1929 Bombing of Naco

Few people realize it but the world’s first aerial combat took place near the Arizona-Mexican border. During frequent revolutions in Mexico during the early 1900’s American barnstorming pilots hired out to fight for one side or another. Despite the fact that it was a violation of American law to take part in the fighting the pay was too good to refuse and these gypsy moths were looking for adventure.

In 1911, Hector Worden was hired by the revolutionaries to fly bombing missions against the federales. For bombs he used suitcases loaded with explosives. He’d hire a young kid to ride in the rear seat and act as bombardier. The kid would light the fuse with a cigarette and toss it overboard on the enemy below. The bombs did little damage but did have a psychological effect on the ground troops.

In 1913, Didier Masson strafed a Mexican gunboat off Guaymus using lead pipes stuffed with dynamite. He missed his target but had the satisfaction of seeing the sailors jump ship and swim frantically for shore.

In air battles over Mexico the zany stunt pilots sometimes fired six shooters at each other from the cockpits of their planes.

Arizonans used to gather on the American side and watch the action like spectators at a baseball game. In Bisbee school kid’s ditched classes, housewives abandoned their chores and shopkeepers closed their stores to venture down to Naco and sit atop a railroad box car or a rooftop and watch the opposing armies clash on the border. At times they had to duck for cover when a bullet passsed overhead. One stray bullet went through an open window and shot the tail feathers off a canary.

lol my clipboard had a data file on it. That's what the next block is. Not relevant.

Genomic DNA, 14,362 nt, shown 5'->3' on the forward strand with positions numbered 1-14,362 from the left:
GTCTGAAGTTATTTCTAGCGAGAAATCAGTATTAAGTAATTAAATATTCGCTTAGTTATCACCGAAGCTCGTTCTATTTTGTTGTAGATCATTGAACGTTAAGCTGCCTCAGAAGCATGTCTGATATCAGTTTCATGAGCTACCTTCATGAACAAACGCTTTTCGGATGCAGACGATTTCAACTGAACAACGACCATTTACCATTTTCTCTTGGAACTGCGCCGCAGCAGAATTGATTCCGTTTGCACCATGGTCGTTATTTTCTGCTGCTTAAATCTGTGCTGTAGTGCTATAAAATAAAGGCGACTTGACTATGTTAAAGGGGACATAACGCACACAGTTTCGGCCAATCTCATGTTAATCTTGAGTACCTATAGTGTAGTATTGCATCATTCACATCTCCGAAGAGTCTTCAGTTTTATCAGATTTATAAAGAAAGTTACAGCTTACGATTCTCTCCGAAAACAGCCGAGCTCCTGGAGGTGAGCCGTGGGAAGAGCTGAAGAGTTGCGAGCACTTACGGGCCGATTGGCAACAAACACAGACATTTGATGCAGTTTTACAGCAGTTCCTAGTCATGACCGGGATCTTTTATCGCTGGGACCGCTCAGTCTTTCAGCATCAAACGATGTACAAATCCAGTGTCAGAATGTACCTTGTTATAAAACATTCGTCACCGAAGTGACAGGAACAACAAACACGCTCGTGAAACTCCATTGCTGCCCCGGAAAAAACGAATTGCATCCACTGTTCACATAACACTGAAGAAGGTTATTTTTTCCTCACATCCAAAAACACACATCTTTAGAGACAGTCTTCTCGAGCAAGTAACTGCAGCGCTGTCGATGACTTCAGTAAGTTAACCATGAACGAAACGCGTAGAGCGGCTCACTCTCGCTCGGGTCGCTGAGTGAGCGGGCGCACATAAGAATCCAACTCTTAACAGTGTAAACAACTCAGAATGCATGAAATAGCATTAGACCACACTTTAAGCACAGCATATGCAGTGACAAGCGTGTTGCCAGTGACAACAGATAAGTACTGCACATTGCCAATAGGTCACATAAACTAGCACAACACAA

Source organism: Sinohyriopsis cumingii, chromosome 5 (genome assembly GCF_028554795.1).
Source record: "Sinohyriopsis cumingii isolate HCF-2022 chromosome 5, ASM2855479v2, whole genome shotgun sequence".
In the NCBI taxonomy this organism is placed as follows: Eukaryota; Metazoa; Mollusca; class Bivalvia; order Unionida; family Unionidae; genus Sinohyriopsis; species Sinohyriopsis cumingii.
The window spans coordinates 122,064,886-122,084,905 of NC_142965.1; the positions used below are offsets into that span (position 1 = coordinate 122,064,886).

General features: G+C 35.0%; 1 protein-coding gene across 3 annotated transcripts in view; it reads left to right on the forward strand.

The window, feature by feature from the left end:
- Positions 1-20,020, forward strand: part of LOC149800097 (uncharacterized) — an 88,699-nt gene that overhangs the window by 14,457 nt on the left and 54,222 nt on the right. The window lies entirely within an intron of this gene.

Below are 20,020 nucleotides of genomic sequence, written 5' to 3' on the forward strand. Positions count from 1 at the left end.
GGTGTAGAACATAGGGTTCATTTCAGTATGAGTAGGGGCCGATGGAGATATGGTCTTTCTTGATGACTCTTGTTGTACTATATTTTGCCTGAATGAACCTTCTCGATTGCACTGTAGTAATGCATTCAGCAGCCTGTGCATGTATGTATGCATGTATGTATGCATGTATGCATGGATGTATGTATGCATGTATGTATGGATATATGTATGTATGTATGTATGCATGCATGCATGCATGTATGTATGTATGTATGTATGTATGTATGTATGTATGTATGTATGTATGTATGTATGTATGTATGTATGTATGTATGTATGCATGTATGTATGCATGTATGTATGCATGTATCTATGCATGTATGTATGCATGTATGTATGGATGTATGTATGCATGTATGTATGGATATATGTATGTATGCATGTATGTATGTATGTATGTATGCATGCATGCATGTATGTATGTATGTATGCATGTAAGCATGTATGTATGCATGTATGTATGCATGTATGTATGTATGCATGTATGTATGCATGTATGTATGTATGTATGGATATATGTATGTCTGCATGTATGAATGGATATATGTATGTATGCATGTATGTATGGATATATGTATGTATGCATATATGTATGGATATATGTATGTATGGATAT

This was a civilized battle too. Legend has it both sides declared an armistice at sundown and headed to the local cantinas with the pretty soldaderas for a night of revelry.

One of the most bizarre incidents occurred during the 1929 Cristero Revolution when an Irishman named Patrick Murphy dropped his bombs on the border town of Naco. He was hired by the rebels to bomb federale trenches at Naco, Sonora.

The barnstormer was hired by to fly bombing missions over the federale lines. For reasons known only to Murphy, he flew unloaded his bombs on Naco, Arizona. One bomb landed on Newton’s Garage where it destroyed a Dodge touring car belonging to a federale general who’d stored it on the American side for safekeeping while another hit the Phelps Dodge Mercantile Store. Then an unidentified federale grabbed his .30-06 rifle and took a pot shot at Murphy’s plane just as it was making another bombing run. A trail of white smoke unraveled from the plane as it headed down for a crash landing.  Murphy escaped to the rebel lines then into the United States where he was quickly arrested by American soldiers, taken to Nogales and locked in jail but was never charged. And he never revealed his reasons for dropping his bombs on Arizona but it did mark the first time the United States had been bombed by someone in the employ of a foreign power.

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